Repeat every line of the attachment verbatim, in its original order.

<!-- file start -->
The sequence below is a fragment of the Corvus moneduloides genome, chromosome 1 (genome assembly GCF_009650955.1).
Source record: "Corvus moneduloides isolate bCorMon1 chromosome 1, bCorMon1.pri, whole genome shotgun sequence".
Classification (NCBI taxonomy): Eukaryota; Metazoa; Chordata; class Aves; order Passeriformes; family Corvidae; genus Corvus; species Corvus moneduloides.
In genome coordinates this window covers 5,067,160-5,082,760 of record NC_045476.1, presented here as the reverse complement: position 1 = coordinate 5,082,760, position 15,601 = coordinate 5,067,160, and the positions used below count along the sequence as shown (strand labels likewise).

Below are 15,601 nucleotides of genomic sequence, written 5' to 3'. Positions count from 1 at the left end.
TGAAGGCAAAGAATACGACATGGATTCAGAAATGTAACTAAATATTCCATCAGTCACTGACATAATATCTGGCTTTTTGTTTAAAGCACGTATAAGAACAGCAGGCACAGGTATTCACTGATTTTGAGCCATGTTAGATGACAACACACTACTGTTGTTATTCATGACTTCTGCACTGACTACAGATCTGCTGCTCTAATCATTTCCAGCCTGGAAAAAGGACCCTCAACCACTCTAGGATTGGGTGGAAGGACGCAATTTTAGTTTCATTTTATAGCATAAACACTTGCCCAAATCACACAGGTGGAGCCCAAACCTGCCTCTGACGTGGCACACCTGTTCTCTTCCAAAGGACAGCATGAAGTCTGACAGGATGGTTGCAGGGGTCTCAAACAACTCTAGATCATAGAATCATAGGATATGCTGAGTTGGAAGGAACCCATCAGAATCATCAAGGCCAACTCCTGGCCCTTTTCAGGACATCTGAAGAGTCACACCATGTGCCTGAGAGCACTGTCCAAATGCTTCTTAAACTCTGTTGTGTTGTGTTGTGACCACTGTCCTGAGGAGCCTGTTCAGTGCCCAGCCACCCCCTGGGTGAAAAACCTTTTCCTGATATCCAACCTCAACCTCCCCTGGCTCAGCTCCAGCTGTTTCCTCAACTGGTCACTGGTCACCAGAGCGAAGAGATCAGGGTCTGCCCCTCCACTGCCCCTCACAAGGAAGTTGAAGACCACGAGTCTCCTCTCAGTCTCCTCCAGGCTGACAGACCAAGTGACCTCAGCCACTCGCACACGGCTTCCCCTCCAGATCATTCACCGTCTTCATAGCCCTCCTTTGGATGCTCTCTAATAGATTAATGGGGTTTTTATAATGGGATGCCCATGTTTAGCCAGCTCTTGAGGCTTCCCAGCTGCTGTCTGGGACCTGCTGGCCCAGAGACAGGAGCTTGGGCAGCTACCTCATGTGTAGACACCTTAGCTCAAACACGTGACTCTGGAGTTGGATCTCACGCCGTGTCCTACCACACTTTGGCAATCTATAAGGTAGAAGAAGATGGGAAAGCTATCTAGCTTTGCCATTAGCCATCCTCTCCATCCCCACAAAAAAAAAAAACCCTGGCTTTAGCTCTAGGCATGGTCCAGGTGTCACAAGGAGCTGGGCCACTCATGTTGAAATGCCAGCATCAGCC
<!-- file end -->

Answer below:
The sequence below is a fragment of the Corvus moneduloides genome, chromosome 1 (genome assembly GCF_009650955.1).
Source record: "Corvus moneduloides isolate bCorMon1 chromosome 1, bCorMon1.pri, whole genome shotgun sequence".
Classification (NCBI taxonomy): Eukaryota; Metazoa; Chordata; class Aves; order Passeriformes; family Corvidae; genus Corvus; species Corvus moneduloides.
In genome coordinates this window covers 5,067,160-5,082,760 of record NC_045476.1, presented here as the reverse complement: position 1 = coordinate 5,082,760, position 15,601 = coordinate 5,067,160, and the positions used below count along the sequence as shown (strand labels likewise).

Below are 15,601 nucleotides of genomic sequence, written 5' to 3'. Positions count from 1 at the left end.
TGAAGGCAAAGAATACGACATGGATTCAGAAATGTAACTAAATATTCCATCAGTCACTGACATAATATCTGGCTTTTTGTTTAAAGCACGTATAAGAACAGCAGGCACAGGTATTCACTGATTTTGAGCCATGTTAGATGACAACACACTACTGTTGTTATTCATGACTTCTGCACTGACTACAGATCTGCTGCTCTAATCATTTCCAGCCTGGAAAAAGGACCCTCAACCACTCTAGGATTGGGTGGAAGGACGCAATTTTAGTTTCATTTTATAGCATAAACACTTGCCCAAATCACACAGGTGGAGCCCAAACCTGCCTCTGACGTGGCACACCTGTTCTCTTCCAAAGGACAGCATGAAGTCTGACAGGATGGTTGCAGGGGTCTCAAACAACTCTAGATCATAGAATCATAGGATATGCTGAGTTGGAAGGAACCCATCAGAATCATCAAGGCCAACTCCTGGCCCTTTTCAGGACATCTGAAGAGTCACACCATGTGCCTGAGAGCACTGTCCAAATGCTTCTTAAACTCTGTTGTGTTGTGTTGTGACCACTGTCCTGAGGAGCCTGTTCAGTGCCCAGCCACCCCCTGGGTGAAAAACCTTTTCCTGATATCCAACCTCAACCTCCCCTGGCTCAGCTCCAGCTGTTTCCTCAACTGGTCACTGGTCACCAGAGCGAAGAGATCAGGGTCTGCCCCTCCACTGCCCCTCACAAGGAAGTTGAAGACCACGAGTCTCCTCTCAGTCTCCTCCAGGCTGACAGACCAAGTGACCTCAGCCACTCGCACACGGCTTCCCCTCCAGATCATTCACCGTCTTCATAGCCCTCCTTTGGATGCTCTCTAATAGATTAATGGGGTTTTTATAATGGGATGCCCATGTTTAGCCAGCTCTTGAGGCTTCCCAGCTGCTGTCTGGGACCTGCTGGCCCAGAGACAGGAGCTTGGGCAGCTACCTCATGTGTAGACACCTTAGCTCAAACACGTGACTCTGGAGTTGGATCTCACGCCGTGTCCTACCACACTTTGGCAATCTATAAGGTAGAAGAAGATGGGAAAGCTATCTAGCTTTGCCATTAGCCATCCTCTCCATCCCCACAAAAAAAAAAAACCCTGGCTTTAGCTCTAGGCATGGTCCAGGTGTCACAAGGAGCTGGGCCACTCATGTTGAAATGCCAGCATCAGCC